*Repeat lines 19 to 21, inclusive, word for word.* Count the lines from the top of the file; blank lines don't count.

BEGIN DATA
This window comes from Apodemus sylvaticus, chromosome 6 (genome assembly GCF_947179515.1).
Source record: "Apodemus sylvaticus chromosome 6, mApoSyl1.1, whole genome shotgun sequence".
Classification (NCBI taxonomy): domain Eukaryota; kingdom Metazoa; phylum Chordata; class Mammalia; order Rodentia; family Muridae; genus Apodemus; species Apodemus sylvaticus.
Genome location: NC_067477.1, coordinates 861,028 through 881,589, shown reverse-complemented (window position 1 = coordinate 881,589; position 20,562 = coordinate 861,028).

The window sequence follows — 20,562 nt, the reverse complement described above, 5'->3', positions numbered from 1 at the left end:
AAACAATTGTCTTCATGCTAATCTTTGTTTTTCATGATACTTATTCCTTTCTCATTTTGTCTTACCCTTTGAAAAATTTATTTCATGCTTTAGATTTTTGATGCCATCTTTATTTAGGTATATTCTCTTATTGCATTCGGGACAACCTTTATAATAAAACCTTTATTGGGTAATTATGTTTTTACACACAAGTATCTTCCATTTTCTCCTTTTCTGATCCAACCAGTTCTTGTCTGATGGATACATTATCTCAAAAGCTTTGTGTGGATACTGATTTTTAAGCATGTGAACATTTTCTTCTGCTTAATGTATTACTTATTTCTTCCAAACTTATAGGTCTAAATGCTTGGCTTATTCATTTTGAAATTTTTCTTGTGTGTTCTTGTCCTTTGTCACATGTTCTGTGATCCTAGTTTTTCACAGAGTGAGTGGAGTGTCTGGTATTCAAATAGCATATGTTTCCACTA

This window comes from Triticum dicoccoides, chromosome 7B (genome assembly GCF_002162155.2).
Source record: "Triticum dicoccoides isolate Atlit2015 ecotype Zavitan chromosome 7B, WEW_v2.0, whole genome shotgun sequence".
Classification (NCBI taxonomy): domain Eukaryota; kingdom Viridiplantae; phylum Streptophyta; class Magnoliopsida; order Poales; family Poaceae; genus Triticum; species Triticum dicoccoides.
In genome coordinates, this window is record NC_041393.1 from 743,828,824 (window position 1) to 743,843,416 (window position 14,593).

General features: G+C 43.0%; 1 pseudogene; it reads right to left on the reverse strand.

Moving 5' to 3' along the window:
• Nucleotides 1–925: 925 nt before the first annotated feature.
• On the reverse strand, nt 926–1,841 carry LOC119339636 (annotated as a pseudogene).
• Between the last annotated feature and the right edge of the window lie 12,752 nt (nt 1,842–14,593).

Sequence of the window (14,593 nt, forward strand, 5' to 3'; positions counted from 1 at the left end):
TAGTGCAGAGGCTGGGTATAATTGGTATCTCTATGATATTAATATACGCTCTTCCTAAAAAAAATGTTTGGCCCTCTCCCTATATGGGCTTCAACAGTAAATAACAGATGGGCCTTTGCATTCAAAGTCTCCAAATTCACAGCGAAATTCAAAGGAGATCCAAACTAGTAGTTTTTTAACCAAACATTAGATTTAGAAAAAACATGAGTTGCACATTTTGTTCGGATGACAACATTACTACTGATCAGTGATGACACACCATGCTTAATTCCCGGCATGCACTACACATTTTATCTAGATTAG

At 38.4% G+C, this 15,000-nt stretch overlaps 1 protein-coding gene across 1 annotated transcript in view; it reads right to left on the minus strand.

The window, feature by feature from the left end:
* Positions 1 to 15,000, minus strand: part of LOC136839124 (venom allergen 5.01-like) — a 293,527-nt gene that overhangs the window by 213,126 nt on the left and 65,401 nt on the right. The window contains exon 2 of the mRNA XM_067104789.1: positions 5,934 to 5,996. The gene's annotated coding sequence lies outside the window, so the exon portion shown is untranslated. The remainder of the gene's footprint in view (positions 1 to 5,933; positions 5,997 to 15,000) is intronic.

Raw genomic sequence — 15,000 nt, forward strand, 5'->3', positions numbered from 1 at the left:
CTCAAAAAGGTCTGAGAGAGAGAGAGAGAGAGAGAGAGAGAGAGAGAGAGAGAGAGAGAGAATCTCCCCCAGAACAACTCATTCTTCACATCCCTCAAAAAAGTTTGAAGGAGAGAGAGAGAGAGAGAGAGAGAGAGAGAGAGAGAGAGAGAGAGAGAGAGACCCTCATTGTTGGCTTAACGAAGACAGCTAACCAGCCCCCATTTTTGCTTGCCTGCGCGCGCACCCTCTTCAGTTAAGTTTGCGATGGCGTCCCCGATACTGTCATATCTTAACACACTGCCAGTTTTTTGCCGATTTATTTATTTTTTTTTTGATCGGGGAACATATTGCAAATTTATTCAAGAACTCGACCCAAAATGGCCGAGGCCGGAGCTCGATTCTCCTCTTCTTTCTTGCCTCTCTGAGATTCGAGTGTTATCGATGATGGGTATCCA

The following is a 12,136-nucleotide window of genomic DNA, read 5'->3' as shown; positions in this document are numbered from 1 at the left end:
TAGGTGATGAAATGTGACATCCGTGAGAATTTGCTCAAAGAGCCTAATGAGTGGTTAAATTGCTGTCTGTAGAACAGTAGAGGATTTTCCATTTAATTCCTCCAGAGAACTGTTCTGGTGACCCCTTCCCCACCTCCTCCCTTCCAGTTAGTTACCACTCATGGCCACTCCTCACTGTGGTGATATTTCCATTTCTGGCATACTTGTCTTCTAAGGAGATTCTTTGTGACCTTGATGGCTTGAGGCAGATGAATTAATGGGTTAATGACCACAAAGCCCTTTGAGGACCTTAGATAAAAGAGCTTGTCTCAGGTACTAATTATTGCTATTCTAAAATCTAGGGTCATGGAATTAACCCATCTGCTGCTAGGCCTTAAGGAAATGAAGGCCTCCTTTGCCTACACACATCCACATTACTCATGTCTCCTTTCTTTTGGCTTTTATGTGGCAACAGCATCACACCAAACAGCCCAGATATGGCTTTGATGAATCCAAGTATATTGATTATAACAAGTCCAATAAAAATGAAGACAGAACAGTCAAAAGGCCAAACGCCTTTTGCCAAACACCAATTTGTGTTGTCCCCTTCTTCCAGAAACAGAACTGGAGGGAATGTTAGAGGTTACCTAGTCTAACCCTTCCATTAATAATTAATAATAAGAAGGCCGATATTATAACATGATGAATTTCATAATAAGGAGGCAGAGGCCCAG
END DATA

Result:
The window, feature by feature from the left end:
* Positions 1 to 15,000, minus strand: part of LOC136839124 (venom allergen 5.01-like) — a 293,527-nt gene that overhangs the window by 213,126 nt on the left and 65,401 nt on the right. The window contains exon 2 of the mRNA XM_067104789.1: positions 5,934 to 5,996. The gene's annotated coding sequence lies outside the window, so the exon portion shown is untranslated. The remainder of the gene's footprint in view (positions 1 to 5,933; positions 5,997 to 15,000) is intronic.

Raw genomic sequence — 15,000 nt, forward strand, 5'->3', positions numbered from 1 at the left: